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Transforming communities

March 12, 2009


A blue house in the middle of a neighborhood.

Researchers say that with good design, communities have the power to turn transportation projects into long-term community investments.

Photo: Dawn Endico, Flickr Creative Commons

U research finds that well-designed transportation projects can help entire community

By Megan Tsai

Just a decade ago, visitors to the East St. Louis, Illinois, neighborhood of Emerson Park were greeted by vacant homes, broken streetlights, and a 25 percent unemployment rate. The suburb of St. Louis, Missouri, was a classic example of urban decline. Once a thriving area, the neighborhood gradually lost population and tax base as factories and businesses moved elsewhere, leaving behind abandoned buildings and industrial pollution.

Today, large pockets of the once-dilapidated neighborhood have been successfully redeveloped. Many area residents now live in one of the 300 new low- and moderate-income housing units, including the first private housing development built in three decades. Children enjoy the neighborhood's new playground, and grown-ups have an affordable way to travel to jobs in the city.

The changes are a result of Emerson Park's new light-rail transit station and some highly involved community members. When initial plans for a light-rail extension bypassed the neighborhood, the community spoke up. They advocated for a station in their neighborhood—and won. The new Emerson Park station and the surrounding area have become the hub of the neighborhood's redevelopment success.

More than transportation

Why do some projects, like the Emerson Park station, do more than just increase mobility? And how can other transportation projects create similar benefits such as promoting economic growth, improving health, protecting the environment, creating great places, increasing civic participation, and making communities safer? Those questions are exactly what an interdisciplinary group of researchers set out to tackle in "Moving Communities Forward," a research project requested by the U.S. Congress and conducted by the Center for Transportation Studies (CTS) at the University of Minnesota for the American Institute of Architects (AIA).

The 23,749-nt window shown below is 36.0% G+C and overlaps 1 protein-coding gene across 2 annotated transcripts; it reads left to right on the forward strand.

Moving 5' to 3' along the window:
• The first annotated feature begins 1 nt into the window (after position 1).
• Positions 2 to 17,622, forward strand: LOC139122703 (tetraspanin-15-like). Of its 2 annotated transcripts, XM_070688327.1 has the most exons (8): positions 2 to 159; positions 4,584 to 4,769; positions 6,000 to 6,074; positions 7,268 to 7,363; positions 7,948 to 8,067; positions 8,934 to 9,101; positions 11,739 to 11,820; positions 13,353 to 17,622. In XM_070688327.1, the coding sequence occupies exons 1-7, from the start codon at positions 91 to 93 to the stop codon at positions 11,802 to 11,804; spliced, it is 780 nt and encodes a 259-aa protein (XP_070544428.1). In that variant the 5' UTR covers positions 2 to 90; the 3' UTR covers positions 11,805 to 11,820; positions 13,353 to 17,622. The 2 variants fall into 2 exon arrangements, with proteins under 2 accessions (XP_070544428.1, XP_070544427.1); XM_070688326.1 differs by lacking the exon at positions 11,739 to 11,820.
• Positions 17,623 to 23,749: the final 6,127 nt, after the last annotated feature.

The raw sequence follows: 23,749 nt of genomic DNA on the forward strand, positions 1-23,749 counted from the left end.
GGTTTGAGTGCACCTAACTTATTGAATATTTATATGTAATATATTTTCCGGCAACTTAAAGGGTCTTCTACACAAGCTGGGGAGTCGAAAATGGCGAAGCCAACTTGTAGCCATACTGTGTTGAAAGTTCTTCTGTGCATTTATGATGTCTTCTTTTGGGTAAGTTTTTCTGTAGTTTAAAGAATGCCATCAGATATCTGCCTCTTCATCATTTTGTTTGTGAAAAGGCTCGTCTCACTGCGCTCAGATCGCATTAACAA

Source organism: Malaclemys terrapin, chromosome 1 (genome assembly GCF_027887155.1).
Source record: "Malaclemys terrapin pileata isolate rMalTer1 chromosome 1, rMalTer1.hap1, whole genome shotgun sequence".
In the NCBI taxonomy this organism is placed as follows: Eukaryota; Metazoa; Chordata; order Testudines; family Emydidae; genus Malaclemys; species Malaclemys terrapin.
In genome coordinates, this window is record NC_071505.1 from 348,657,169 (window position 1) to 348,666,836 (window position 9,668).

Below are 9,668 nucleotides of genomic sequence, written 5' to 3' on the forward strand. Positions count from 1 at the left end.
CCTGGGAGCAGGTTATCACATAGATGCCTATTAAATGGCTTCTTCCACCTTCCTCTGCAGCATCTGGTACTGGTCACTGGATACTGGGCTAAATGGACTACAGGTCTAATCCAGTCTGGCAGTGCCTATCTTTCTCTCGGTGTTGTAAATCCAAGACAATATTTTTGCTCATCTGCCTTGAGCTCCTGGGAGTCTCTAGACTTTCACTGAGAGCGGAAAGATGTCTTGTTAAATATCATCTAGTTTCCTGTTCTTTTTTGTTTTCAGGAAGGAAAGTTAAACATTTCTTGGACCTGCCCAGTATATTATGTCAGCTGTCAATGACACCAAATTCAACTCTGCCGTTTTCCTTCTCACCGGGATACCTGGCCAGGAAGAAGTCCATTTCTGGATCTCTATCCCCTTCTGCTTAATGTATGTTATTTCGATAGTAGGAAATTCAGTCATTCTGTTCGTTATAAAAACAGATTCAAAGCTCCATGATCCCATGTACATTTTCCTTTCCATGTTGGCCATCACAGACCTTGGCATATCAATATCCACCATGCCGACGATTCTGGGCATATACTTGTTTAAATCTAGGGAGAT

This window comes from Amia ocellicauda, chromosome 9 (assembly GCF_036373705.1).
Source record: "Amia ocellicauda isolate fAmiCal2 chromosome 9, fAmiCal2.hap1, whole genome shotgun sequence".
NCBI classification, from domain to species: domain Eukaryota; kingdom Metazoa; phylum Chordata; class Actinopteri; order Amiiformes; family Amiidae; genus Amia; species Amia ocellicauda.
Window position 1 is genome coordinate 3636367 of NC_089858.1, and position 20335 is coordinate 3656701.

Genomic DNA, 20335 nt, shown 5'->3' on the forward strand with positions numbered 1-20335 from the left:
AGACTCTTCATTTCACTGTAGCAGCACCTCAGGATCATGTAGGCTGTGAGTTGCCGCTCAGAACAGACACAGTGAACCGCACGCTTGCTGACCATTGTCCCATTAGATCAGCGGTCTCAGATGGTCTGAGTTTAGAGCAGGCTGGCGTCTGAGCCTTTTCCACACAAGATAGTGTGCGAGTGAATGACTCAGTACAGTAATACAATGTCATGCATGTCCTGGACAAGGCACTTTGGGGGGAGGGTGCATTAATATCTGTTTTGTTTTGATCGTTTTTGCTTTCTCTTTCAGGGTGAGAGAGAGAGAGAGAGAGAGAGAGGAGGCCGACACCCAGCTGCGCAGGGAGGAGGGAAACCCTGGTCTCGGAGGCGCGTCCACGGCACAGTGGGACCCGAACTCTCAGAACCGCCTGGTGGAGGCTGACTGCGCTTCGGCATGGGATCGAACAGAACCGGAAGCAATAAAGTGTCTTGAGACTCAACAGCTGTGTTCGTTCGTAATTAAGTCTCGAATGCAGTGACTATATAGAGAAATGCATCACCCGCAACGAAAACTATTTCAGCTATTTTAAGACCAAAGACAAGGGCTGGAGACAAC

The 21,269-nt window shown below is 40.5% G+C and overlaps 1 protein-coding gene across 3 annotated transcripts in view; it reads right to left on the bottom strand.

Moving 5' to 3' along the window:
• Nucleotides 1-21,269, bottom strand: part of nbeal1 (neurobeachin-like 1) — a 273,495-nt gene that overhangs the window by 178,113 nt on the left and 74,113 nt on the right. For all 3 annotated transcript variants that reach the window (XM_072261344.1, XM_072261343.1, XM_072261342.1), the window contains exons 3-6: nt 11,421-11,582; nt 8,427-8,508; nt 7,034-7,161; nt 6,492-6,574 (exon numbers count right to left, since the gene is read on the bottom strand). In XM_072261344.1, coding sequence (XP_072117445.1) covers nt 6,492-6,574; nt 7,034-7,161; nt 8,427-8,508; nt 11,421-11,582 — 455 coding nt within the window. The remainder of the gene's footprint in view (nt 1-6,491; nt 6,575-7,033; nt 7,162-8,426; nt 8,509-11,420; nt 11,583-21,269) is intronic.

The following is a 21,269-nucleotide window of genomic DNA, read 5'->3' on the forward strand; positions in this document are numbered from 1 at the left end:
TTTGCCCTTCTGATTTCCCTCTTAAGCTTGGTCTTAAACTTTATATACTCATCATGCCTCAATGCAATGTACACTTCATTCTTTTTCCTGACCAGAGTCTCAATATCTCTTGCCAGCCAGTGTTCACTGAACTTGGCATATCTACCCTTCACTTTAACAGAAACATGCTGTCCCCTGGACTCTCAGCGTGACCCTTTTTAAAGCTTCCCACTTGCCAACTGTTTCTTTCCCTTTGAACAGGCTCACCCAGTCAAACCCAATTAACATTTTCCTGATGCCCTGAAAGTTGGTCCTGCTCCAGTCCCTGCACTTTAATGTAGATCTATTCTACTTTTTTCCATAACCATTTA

"When we conceptualized the study Congress called for, we took the approach that good design requires the input of people from a wide variety of backgrounds and disciplines," says CTS director Robert Johns. "We wanted to make sure our research reflected this same principle, so we selected an interdisciplinary group of talented researchers. This allowed us to capture the full spectrum of design perspectives."

Researchers in landscape architecture, geography, urban planning, architecture, and civil engineering crisscrossed the country looking at a unique group of transportation case studies—projects that enhanced their communities in ways beyond increased mobility. They studied projects that seemed to promote economic development in both urban and suburban areas. They wanted to explore whether these projects actually created economic growth or simply transferred it from one place to another.

"Some land development under way in one place may simply be development that would have occurred at another place with no net gain to the overall community," says John S. Adams, a University of Minnesota geography professor. "On the other hand, if a transportation facility brings underused resources into more effective use, such as connecting unemployed or underemployed workers to job opportunities, it can lead to economic growth."

The research team also examined transportation projects that enhanced the health and environment in their surrounding communities. These innovative projects included a greenway overpass allowing animals, pedestrians, and cyclists to safely cross a Florida interstate and a cycle center in Chicago's Millennium Park providing showers, a bike repair shop, and parking for 300 bicycles.